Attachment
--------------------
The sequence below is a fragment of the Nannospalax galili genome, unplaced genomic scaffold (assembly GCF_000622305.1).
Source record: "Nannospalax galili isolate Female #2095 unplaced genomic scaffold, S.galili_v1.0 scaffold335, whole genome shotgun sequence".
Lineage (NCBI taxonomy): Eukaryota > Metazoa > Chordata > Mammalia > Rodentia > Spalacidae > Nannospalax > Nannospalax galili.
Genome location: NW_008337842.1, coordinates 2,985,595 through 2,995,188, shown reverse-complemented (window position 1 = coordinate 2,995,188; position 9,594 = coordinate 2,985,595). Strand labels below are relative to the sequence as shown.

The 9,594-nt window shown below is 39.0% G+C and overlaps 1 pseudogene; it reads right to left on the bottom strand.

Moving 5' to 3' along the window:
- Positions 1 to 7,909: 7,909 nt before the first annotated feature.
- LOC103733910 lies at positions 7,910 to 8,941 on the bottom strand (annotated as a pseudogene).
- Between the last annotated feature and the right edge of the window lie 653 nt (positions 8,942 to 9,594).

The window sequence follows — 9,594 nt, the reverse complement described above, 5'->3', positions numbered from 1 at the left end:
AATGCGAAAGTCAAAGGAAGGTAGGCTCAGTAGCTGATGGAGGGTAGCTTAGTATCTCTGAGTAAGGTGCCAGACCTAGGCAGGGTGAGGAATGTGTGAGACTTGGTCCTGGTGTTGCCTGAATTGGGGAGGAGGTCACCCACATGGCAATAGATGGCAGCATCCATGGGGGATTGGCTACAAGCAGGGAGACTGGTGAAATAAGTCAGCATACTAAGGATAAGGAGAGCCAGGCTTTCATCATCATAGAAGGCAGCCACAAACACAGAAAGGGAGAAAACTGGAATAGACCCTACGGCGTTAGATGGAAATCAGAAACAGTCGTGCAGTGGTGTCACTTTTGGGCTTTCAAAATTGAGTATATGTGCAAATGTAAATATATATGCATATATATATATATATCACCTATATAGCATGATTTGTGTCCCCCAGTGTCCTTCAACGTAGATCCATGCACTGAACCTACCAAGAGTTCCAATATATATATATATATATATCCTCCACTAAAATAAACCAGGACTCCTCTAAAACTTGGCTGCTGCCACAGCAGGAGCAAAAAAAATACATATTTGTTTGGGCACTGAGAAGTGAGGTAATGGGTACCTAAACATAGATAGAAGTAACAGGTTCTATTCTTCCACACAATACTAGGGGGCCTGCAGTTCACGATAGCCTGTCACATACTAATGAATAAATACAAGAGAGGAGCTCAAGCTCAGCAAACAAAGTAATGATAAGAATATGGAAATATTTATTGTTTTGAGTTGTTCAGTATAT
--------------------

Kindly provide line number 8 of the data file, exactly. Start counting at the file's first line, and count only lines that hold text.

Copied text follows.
- LOC103733910 lies at positions 7,910 to 8,941 on the bottom strand (annotated as a pseudogene).